We mentioned that one of the main differences between the Benin and Warri Constitutions was the part of the UWANGWE over the regency at the demise of a King.
In Benin, the UWANGWE became a regent until a new Oba was crowned. This was not the case of the Warri Kingdom.
At the demise of an Olu, a regent called the “OLOTU”, was appointed from among the members of the Royal Lineage, not from among the Chiefs. Although he was supposed to be in charge of National Affairs, yet he was not granted the full Monarchical Power.
“The OLOTU, was, however, politically a figurehead in the Council, as his functions were purely sacerdotal in character. He was more a Religious High Priest offering sacrifices to the demised OLUS, than a Political Leader running the internal and external affairs of the Country – the Administrative and Judicial Powers being virtually in the hands of the OLOGBOTSERE”.
When a new Olu was being installed the general behaviour of the OLOTU during the interregnum generally determined the fate of the latter.
If he was just and unselfish the new Olu on taking the throne would reward him with a small Kingdom somewhere outside the Capital; but if wicked and he sought to thwart any move to elect an Olu, as soon as the coronation arrangements were completed, he was warned to ‘take the Scarlet (Gba Ododo)’ – an idiom signifying that the unpopular OLOTU should immediately commit suicide or he should be prepared for the gallows.
The post of the “OLU OF WARRI” was hereditary, even though the principle of strict primogeniture was not accepted.
Preferably, the Eldest Son born to the late King while he was on the throne succeeded. But for some reasons, the Junior Son or any of the late King’s Sons; whether born on the throne or not, could be chosen. What was most important was that a decision was made as to which Royal House should present a Candidate for the Throne.
Preference was generally given to the house of the late Ruler and that of his immediate predecessor.
For the purpose of deciding which of the two Royal Houses should present Candidates, the Itsekiri National Council consisting of all the traditional Chiefs was summoned by and met under the Chairmanship of the OLOGBOTSERE.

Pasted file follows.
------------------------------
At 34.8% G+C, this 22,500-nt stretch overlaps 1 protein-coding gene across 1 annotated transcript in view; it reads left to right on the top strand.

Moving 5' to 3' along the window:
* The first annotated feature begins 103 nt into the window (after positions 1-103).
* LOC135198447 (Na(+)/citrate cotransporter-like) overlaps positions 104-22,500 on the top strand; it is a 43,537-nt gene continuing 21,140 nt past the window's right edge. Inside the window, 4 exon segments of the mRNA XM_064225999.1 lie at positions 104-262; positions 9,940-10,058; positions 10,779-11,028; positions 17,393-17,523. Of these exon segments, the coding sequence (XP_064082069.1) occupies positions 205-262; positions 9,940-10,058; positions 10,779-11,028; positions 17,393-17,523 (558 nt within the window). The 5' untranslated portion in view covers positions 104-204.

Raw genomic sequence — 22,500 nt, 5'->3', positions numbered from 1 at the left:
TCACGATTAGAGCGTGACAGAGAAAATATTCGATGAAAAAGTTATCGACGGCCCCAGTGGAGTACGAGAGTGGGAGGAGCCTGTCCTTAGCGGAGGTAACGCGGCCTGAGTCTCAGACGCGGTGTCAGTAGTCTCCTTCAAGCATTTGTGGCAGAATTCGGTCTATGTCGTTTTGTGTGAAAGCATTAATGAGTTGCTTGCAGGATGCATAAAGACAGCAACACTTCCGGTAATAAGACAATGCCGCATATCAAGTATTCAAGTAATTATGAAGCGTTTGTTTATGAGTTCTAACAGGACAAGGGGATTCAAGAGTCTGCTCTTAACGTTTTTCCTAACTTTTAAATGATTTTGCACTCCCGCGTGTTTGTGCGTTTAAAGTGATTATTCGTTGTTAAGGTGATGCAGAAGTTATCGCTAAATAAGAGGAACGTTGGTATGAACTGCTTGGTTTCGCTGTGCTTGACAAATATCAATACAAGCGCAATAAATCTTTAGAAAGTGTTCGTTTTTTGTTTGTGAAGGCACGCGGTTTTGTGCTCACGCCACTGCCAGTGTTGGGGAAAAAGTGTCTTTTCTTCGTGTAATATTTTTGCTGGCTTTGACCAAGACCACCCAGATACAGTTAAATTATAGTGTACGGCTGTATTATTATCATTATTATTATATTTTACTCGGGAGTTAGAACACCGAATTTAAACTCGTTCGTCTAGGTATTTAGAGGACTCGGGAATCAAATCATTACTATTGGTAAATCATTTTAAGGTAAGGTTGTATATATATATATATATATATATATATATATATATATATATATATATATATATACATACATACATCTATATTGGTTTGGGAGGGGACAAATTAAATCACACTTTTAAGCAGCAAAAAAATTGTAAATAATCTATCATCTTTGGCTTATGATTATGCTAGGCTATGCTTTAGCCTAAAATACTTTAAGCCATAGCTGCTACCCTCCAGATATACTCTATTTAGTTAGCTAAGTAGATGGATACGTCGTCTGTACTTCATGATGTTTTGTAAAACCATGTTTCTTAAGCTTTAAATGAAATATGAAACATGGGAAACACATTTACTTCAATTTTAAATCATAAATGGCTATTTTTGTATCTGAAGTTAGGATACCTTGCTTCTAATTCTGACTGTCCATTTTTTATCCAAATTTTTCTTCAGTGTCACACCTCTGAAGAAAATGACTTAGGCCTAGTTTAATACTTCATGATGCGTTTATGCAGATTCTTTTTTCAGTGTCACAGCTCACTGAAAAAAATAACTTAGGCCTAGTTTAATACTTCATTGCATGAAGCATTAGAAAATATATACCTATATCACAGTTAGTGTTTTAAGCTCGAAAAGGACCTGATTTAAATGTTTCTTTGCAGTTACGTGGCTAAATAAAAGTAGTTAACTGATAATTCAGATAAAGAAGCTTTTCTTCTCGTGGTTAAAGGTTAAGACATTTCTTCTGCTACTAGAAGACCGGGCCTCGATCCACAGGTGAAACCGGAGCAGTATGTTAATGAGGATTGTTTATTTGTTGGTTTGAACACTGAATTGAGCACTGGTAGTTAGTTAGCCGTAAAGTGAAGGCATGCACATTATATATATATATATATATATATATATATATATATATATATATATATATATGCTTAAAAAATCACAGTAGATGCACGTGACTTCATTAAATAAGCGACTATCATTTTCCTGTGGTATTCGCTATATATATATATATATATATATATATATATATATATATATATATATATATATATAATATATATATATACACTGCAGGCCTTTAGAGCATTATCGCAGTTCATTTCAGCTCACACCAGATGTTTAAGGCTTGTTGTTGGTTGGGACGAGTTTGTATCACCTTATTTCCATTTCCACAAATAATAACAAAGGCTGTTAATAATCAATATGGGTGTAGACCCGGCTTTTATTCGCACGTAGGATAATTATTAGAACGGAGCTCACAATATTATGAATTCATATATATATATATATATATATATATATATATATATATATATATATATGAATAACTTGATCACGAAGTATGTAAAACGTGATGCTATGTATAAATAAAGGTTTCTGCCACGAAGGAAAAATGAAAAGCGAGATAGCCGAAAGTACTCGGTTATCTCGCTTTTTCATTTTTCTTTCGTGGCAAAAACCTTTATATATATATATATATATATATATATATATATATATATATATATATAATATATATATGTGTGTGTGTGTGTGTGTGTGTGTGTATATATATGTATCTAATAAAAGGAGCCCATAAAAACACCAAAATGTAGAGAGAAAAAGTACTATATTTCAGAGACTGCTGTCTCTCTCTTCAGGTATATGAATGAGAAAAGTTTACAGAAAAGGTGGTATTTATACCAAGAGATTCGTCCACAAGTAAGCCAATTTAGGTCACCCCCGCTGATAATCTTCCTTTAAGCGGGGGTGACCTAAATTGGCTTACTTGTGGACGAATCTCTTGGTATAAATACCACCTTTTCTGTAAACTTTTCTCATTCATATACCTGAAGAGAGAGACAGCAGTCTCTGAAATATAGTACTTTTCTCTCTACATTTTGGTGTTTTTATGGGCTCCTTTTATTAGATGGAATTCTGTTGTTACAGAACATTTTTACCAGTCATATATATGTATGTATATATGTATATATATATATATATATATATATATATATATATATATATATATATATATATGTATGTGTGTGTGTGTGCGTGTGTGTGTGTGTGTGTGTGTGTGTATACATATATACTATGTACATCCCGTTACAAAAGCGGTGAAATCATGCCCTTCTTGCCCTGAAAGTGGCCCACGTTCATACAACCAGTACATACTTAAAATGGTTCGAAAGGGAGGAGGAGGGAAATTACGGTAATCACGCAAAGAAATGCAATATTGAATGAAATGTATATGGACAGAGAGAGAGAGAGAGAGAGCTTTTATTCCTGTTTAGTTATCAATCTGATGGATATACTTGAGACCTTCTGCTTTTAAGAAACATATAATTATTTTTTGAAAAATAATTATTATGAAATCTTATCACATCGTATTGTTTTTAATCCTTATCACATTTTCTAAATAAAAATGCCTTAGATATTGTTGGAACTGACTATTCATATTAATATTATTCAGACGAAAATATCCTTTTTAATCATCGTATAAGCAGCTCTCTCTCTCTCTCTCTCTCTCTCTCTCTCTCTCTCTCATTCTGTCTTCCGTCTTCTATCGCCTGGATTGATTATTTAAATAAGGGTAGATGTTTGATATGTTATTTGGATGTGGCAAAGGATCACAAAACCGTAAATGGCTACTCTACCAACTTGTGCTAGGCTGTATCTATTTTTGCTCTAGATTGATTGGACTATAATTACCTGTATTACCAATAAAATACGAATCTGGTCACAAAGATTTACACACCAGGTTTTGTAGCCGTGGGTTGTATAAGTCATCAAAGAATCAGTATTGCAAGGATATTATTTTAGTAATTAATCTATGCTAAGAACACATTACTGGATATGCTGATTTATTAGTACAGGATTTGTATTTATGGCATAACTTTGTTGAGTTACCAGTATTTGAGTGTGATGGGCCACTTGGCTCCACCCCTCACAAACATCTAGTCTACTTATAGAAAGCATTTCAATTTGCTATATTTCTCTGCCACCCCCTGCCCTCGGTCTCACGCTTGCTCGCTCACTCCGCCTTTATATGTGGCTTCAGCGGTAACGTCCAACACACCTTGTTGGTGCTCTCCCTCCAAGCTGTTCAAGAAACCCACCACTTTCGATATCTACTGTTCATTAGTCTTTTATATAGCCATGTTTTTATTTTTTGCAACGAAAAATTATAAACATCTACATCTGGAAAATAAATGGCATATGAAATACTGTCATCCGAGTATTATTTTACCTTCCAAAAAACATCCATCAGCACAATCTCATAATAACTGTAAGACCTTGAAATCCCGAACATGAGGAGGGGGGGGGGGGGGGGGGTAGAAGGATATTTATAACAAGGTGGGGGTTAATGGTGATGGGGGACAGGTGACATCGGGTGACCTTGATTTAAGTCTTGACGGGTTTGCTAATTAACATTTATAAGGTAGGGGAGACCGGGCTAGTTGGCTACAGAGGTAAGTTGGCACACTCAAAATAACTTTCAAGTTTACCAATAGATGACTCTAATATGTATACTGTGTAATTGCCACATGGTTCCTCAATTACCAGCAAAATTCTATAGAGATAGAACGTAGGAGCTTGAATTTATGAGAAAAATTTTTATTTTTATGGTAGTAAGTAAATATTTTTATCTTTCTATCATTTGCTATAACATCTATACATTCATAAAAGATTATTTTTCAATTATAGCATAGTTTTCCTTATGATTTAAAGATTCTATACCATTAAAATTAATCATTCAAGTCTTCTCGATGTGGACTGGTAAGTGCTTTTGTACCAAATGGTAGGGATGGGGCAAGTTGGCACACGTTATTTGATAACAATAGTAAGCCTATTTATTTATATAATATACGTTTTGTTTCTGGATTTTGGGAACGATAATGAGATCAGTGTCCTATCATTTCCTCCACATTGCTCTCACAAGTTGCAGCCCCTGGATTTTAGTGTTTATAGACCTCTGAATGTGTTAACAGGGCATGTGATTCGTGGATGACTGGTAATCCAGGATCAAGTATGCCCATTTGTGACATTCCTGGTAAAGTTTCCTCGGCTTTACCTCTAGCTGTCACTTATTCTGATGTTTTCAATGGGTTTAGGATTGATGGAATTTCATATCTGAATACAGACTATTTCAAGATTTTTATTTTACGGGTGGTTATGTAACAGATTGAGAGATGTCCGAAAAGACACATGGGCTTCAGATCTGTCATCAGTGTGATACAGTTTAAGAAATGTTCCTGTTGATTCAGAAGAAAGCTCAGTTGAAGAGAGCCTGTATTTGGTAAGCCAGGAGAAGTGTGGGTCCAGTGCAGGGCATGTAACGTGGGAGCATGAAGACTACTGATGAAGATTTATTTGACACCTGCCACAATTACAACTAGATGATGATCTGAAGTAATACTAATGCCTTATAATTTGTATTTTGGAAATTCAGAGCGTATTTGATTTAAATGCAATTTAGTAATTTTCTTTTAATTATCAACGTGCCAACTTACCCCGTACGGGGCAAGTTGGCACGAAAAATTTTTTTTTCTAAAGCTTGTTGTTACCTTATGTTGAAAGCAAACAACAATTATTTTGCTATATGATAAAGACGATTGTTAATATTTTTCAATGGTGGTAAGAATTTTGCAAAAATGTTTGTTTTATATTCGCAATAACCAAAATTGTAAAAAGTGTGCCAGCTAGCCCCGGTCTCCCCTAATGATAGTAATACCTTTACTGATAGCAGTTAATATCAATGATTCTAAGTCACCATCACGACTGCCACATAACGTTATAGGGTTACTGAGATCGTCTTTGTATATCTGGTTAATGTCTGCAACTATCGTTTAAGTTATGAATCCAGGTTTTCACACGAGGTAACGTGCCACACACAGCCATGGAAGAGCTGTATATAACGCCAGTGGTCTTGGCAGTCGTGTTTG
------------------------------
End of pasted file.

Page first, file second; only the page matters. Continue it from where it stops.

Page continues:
At that meeting the announcement of the passing of the OLU was made. The National Council then made a resolution, requesting a Senior member of the Family of the late Olu, who was not a member of the Ruling House to produce a Candidate.
This Senior member was somebody who, in normal circumstances, would have presided over the sharing of the property of the late Olu, were he not a King. The National Council ensured that the person invited had no personal stake in the appointment.
The man invited then summoned a meeting of the Royal House, and after some consultations named the Candidate for the vacant post after the ‘Ife Oracle’ had been consulted to determine the Candidate’s suitability.
Sometimes, the Royal House was unable to make up its mind as to which two Candidates should be presented. The two Candidates were therefore, sent to the National Council, after consulting the ‘Ife Oracle’. All the rituals and consultations were made in ODE-ITSEKIRI.
As soon as the Candidate was approved by the National Council, the Olu-elect was then dressed as a Warrior to Lead the Regatta accompanying the remains of the late King to the Royal Cemetery at IJALA.
After all the ceremonies connected with the Royal Burial, it was his Religious duty to bring back the “IKEN” to ODE-ITSEKIRI. It was only after the return of the IKEN that public proclamation was made about the vacancy to the ITSEKIRI THRONE.
As soon as all the Funeral Rites were over, the Olu-elect was presented to the Assembly of the ITSEKIRI People where he asked whether he was accepted by the ITSEKIRI People. If he was, there was a public ovation.
From that time, he ceased to bear his usual name, to shake hands with people, to eat from the same plate or pot with any ITSEKIRI Person and nobody was allowed to sit on the same Chair on which he has sat.
He became the “DANIKEN”, the word which was the corrupt form of an “EDIAKEN” meaning, “Crown Prince” in Edo.
After this introduction to the people, the DANIKEN was sent for Ninety (90) days to a Village not far from the Capital for Ritual Purification preparatory to his coronation. At the end of the Ninety (90) days, he was required to return to ODE-ITSEKIRI for some more rituals and ceremonies.
On the appointed day of his presentation, the DANIKEN arrived while the important Chiefs and the ITSEKIRI Personalities were assembled. They proceeded with him in a gaily and sumptuously decorated Canoe where the title of DANIKEN was dropped.